Combat flight simulators have littered us in recent years, but
the scenario wasn’t much different during the last years of the 80s and
beginning of the 90s. Productions like LHX: Attack Chopper (which Brent Iverson
developed who also developed Yeager), SU-25 and F-29 Retaliator stormed the
market. Most of them had 256 colors VGA graphics, just like Chuck Yeager’s
But Yeager’s Air Combat really stood out from the crowd.
Sure it was sponsored by a celebrity, but the fact that Iverson actually used
Yeager as an advisor made all the difference. The planes are even with today’s
standards behaving very realistic.
The core of the game is dog fighting and they are unbelievable
realistic, fun, addictive and sometimes hard. There are three campaigns that
you can participate in World War II, Korea and Vietnam. Each campaign comes
with a number of different planes such as the P-51 Mustang, the Sabre and the
Sure the modeling of the planes leaves much to be desired. However
it’s not as bad as in many other games from this time. There are some
details, such as different colors and also markings.
The missions in the campaigns are mostly about dog fighting,
however the timeline of the campaigns doesn’t work as in present flight
simulators. You can select a number of missions on each campaign without having
to complete a mission to gain new. So you can start with the absolute hardest
mission if that’s what you want.
As all missions are against the computer AI it can sometimes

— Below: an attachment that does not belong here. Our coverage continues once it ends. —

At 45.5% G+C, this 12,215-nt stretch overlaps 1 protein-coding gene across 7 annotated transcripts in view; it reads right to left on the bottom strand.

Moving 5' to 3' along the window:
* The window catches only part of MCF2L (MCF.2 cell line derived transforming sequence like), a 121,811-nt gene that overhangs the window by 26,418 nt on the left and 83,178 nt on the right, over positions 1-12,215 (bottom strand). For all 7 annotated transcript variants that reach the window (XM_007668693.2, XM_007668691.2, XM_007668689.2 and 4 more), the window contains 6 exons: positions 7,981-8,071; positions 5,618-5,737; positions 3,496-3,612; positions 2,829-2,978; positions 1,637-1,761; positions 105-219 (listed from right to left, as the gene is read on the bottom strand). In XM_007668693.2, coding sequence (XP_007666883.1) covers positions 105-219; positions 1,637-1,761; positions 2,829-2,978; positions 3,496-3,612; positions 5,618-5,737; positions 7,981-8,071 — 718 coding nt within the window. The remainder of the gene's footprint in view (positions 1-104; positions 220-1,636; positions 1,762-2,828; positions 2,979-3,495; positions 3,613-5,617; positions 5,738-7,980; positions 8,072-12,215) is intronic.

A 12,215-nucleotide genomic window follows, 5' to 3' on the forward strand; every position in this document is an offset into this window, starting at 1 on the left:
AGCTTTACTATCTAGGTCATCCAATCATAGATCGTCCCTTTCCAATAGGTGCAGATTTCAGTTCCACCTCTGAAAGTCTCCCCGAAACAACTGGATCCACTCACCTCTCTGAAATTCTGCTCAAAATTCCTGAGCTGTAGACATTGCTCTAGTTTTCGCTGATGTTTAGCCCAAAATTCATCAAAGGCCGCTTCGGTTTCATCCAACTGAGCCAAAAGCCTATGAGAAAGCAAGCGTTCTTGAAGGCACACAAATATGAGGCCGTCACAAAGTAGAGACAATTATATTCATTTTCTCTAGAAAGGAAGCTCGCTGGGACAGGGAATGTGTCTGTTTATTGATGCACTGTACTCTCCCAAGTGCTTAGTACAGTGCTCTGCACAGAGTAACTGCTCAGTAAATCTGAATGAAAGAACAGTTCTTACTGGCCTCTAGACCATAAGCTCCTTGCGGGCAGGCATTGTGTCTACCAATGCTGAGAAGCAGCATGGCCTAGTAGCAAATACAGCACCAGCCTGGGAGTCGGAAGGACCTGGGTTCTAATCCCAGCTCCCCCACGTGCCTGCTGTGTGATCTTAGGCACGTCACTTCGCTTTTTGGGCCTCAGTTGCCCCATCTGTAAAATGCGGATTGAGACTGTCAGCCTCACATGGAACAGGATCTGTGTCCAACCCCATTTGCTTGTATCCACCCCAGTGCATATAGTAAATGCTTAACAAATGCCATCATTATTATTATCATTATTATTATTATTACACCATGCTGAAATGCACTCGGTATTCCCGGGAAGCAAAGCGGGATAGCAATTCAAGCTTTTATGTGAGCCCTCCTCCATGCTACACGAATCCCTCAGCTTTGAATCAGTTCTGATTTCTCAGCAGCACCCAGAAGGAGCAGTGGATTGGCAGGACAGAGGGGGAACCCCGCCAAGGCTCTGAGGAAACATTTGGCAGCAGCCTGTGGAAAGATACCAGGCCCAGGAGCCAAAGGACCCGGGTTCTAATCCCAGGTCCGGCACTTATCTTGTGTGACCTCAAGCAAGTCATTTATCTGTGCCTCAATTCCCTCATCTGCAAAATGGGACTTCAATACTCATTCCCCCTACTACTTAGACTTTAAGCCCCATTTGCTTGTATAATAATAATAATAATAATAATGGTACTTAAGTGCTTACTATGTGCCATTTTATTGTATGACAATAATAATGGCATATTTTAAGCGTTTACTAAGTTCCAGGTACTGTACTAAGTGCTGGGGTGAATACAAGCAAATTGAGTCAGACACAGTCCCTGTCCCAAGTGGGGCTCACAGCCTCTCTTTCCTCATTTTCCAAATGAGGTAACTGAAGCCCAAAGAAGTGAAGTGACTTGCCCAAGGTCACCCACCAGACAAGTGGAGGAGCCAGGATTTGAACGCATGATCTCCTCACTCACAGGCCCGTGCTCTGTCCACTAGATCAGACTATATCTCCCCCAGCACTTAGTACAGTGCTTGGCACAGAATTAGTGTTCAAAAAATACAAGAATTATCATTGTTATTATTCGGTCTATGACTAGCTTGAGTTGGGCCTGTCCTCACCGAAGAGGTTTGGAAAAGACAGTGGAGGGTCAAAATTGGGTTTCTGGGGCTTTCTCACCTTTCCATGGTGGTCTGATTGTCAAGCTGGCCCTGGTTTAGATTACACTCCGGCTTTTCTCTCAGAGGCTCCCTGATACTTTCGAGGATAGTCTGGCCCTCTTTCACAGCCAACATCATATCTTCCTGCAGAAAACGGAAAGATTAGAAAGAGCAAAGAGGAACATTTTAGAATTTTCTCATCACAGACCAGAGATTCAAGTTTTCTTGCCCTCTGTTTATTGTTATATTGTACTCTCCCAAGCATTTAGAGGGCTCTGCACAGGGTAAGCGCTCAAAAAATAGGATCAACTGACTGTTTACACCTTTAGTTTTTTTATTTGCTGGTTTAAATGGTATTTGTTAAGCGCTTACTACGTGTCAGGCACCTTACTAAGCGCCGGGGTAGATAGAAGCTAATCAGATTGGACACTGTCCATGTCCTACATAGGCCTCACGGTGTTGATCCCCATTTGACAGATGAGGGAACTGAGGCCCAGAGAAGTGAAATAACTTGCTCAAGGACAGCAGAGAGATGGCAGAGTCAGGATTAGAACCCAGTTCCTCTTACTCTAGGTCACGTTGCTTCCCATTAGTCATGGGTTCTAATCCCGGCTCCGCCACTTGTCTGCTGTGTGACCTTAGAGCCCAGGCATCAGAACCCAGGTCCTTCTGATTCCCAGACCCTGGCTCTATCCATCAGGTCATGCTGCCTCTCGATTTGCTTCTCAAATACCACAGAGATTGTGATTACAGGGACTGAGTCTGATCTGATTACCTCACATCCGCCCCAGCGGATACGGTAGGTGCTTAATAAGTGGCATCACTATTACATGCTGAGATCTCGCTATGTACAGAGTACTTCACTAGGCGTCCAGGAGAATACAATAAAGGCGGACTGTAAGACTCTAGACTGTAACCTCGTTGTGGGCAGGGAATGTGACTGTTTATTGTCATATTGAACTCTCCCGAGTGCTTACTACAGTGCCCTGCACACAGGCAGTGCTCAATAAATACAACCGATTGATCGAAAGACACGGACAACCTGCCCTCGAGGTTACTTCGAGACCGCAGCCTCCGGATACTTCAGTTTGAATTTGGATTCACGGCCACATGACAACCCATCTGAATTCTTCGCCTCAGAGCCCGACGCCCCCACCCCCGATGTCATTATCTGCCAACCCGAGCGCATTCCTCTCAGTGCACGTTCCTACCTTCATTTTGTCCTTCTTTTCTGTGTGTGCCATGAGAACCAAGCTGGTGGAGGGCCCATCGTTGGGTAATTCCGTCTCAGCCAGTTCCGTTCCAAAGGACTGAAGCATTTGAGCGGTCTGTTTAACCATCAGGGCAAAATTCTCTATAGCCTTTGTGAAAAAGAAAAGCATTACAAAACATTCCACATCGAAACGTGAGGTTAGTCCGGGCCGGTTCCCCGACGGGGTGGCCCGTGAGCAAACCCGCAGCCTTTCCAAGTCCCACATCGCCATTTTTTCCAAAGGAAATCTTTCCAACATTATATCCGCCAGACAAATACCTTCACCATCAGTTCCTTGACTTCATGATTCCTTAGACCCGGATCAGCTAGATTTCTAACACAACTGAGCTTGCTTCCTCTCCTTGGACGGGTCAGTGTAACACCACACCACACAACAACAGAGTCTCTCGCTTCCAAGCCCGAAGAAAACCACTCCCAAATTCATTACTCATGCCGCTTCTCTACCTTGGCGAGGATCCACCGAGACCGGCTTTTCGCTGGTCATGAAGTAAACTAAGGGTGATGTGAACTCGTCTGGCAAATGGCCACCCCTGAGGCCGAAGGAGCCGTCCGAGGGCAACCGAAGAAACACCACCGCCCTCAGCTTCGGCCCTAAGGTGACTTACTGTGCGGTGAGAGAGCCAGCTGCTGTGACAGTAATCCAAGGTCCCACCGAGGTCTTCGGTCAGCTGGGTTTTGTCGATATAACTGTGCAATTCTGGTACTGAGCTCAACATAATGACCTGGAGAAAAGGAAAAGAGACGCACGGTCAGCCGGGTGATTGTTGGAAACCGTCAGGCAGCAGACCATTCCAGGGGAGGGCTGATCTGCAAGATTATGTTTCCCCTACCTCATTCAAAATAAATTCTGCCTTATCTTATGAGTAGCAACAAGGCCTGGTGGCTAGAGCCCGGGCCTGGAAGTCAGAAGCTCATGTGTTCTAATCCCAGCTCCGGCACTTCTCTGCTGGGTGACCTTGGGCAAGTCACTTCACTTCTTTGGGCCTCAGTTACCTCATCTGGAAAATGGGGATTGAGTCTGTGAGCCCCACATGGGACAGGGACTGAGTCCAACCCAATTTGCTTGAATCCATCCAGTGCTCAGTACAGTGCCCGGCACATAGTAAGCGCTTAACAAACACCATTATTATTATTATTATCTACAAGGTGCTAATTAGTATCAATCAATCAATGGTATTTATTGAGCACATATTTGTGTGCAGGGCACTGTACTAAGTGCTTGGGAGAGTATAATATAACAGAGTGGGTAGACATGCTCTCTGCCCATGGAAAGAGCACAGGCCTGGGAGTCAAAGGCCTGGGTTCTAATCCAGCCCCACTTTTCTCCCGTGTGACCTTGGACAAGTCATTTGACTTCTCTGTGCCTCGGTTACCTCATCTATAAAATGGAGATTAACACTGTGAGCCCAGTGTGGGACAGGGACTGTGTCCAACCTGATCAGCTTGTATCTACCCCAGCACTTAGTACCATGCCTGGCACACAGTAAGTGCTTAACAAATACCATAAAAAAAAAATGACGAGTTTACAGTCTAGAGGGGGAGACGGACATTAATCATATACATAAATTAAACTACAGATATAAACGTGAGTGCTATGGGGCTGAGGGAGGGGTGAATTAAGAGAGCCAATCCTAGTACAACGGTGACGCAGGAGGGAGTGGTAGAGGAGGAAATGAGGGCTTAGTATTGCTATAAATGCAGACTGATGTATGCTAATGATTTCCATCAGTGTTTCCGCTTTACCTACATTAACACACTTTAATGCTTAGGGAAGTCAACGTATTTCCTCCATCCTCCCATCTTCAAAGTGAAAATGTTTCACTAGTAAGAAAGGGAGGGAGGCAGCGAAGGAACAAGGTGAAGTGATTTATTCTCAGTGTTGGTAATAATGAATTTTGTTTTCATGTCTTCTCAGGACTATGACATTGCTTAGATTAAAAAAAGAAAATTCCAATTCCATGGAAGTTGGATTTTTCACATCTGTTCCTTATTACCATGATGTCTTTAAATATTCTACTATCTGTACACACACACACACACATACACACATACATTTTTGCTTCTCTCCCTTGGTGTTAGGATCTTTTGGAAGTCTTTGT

feel a bit predictable. If you play the game for a couple of games you almost
know what the computer will do before it acts, at least if you choose the easier
difficulty levels. On the other hand when playing on the hard level you really
have to think and take it easy.
When things start to go down the drain Yeager himself will pop
up and tell you what to do. It’s a nice feature and adds some personality
to the game, even though his tips are pretty meaningless.
Chuck is also integrated in the menu system of the game where
he tells you what to do. Before and after each mission he presents numbers and
statistics and closes with a famous quote, for example ”It’s the
man not the machine” (actually a pretty good quote).
This game would have been better if there was a built in multiplayer
mode. However it’s not vital for the game itself. A more important part
that could have been improved is the campaign missions. Sometimes it would have
been nice if there were some unexpected events during the campaigns to add some
A very nice feature is that you can create missions of your
own. You simply go through a wizard selecting the plan you want, the opposition,
the setting and so on. It’s a nice uncomplicated way of getting some action
Chuck Yeager’s Air Combat is quite a special game, since it’s hard
to explain the feelings you get when playing it. You can almost feel like you
are there, in the air combat, smell the petrol, feel the fear and speed and
the excitement when you manage to hit your opponent. All of those experiences
makes the game addictive and one of the best flight simulators out there, even
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